Modern Jewish Bistro offers Nu take on noshing

| Wednesday, Dec. 25, 2013, 9:00 p.m.

It's a Yiddish word that means “so?” or “huh?” or “well?”

Two local restaurateurs also are using it to convey the modern twist they're putting on classic Jewish dishes.

Nu: A Modern Jewish Bistro opened in October on Murray Avenue in Squirrel Hill to fill a hole Gail Klingensmith and Pam Cohen saw in the Pittsburgh food scene.

“We're really excited,” says Klingensmith, who, with Cohen, owns the popular Pittsburgh breakfast spots Pamela's P&G Diner. “It feels like people have been saying for years this is what Squirrel Hill needs.”

Cohen's sister Rise is overseeing operations at Nu. The menu includes many of the family recipes the women have enjoyed for years.

“They were raised with all the traditions,” Klingensmith says. “They get it.”

Executive chef Kelsey Sukel is helping put new twists on the traditional fare. Menu items include chopped-liver pate with Manischewitz jelly, assorted pickles, mustard and schmaltz grilled rye ($8), a Reuben knishwich with smoked meat, housemade kraut and Swiss wrapped in a golden puff pastry with Thousand Island dressing ($10.99), and the Nu BLT, with crispy chicken skin “bacon,” lettuce, tomato, chicken-liver pate and mayo on toasted rye ($10.99).

For a light nosh, try latke tots, made of shredded potato, onion and schmaltz served with apple “ketchup” ($5) or homemade fried deli pickles served with Israeli ranch ($5). There's a slew of soups and salads to choose from, and desserts like grilled babka with salted-caramel ice cream ($7) and a Hungarian doughnut ($5).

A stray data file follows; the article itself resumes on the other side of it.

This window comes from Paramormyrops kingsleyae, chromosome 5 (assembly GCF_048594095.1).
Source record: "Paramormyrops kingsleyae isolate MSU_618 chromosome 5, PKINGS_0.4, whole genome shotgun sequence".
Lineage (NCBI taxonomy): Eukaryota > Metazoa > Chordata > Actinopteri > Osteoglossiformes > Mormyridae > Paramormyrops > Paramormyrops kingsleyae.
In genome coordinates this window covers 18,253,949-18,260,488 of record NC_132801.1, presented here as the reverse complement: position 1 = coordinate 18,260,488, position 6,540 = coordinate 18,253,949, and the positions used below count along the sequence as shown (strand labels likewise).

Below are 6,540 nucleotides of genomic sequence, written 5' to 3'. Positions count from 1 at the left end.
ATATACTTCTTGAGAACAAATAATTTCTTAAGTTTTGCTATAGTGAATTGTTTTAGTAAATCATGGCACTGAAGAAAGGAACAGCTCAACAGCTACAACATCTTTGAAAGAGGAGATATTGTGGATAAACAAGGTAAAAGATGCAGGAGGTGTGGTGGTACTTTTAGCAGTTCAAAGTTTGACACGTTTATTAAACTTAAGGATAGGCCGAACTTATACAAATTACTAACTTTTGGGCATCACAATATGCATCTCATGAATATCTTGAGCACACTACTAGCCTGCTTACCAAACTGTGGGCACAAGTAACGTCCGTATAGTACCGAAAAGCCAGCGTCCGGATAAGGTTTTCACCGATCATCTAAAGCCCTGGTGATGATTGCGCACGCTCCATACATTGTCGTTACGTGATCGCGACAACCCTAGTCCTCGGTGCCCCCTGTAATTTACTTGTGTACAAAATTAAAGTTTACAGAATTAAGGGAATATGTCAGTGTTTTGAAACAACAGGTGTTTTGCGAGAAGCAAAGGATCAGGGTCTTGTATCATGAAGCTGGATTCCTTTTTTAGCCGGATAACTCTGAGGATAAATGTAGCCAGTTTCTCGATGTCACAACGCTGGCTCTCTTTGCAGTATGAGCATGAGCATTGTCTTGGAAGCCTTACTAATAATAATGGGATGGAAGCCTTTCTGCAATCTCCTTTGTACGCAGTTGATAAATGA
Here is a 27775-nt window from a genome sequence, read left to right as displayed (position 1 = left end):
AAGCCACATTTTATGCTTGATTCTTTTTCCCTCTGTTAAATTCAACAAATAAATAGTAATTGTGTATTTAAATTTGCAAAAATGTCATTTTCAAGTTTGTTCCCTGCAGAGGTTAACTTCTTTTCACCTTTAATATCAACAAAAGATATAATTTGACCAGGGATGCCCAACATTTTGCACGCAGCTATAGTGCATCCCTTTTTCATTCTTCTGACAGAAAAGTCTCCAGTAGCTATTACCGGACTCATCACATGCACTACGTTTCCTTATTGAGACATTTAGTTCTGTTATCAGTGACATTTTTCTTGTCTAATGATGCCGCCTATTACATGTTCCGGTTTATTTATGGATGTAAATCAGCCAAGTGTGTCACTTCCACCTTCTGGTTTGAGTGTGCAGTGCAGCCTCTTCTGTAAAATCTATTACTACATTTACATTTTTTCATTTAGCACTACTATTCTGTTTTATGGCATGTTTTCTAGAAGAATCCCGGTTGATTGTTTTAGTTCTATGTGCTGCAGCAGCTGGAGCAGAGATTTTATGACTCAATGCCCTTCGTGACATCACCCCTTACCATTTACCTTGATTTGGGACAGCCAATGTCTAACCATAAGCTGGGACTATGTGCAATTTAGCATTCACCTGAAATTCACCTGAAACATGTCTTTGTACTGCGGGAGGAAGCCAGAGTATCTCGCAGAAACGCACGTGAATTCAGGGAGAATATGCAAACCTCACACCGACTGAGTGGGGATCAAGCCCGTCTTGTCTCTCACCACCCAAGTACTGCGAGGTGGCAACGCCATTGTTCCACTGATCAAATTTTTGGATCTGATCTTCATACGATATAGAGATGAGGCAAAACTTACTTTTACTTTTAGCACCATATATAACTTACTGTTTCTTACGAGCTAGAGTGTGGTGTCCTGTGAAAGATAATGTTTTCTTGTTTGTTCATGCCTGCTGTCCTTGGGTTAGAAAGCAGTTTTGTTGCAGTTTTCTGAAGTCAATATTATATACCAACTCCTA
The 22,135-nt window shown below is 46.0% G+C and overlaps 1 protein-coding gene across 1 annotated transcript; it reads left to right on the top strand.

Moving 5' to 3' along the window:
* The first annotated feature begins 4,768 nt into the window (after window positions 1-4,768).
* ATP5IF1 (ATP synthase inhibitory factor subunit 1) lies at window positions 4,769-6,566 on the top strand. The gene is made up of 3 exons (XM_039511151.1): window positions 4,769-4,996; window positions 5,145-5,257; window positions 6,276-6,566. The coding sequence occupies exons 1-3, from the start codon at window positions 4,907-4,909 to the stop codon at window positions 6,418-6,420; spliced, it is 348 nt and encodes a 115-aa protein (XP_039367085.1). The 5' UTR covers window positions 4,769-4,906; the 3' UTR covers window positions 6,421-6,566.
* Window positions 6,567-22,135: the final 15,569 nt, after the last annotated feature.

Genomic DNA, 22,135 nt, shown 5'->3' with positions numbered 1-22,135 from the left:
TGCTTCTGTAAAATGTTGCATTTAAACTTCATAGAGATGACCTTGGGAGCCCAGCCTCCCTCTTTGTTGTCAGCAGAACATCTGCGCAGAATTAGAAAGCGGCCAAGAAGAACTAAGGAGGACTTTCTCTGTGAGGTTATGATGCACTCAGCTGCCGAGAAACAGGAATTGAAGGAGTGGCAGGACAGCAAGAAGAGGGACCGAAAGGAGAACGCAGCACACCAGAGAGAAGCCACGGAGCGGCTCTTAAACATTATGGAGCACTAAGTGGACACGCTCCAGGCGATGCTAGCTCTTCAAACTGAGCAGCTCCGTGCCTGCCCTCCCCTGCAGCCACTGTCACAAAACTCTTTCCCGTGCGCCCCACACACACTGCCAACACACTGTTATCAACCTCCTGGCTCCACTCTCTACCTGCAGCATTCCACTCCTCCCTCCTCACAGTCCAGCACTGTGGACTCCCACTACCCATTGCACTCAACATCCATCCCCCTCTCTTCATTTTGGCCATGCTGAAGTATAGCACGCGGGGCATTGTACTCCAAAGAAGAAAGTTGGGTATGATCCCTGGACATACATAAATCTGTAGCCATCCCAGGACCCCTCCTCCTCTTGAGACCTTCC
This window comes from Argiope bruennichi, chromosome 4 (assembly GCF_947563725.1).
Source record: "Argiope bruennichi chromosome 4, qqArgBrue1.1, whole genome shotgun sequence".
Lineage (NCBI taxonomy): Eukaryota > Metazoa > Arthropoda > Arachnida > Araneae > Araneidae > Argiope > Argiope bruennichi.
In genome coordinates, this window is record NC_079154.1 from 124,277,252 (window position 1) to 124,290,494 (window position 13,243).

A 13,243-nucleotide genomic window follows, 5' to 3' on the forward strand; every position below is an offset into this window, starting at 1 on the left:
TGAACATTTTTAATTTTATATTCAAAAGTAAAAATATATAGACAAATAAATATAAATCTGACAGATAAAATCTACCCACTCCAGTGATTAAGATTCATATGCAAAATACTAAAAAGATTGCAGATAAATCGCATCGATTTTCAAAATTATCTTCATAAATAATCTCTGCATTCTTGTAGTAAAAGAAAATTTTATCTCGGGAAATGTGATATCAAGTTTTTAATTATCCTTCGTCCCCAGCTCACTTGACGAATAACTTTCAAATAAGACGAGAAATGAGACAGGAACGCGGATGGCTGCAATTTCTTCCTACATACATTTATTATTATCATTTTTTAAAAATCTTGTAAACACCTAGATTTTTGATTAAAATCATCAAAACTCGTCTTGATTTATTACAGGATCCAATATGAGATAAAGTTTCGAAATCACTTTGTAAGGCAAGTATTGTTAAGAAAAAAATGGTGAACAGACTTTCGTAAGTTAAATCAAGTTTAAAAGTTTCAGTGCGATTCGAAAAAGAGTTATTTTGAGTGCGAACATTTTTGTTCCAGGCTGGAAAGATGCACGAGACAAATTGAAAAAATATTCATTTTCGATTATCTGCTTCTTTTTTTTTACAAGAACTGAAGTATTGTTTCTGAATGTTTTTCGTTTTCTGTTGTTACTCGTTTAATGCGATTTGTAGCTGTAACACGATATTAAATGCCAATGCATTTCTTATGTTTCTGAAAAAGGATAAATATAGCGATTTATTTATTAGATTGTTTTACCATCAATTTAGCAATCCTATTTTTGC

But the shining stars of Nu's menu are the carving-board selections. Owners suspect the eatery will become widely known for its Montreal smoked meat, which is cured for 10 days, smoked for 12 and steamed for three. There's also smoked turkey, roasted brisket and more. Served on your choice of bread with pickles and coleslaw, they go for $10.99 or $15.99 depending on size.

Everything is homemade, down to the mustard on each table. Sukel, who hails from Cleveland, says many practices used in Jewish cooking, such as fermentation and curing, are important to all kinds of cuisine.

“All the things we do in fine dining started here,” he says.

The eatery features an open-kitchen workspace, plenty of seating and a giant chalkboard displaying the day's specials, additional soups and sides.

Klingensmith stresses the bistro is for anyone looking to enjoy something new.

“You don't have to be Jewish to enjoy this food,” she says.

Nu: A Modern Jewish Bistro is at 1711 Murray Ave., Squirrel Hill. Hours are from 11 a.m. to 9 p.m. daily. Details: 412-422-0220.

Rachel Weaver is a staff writer for Trib Total Media. She can be reached at 412-320-7948.

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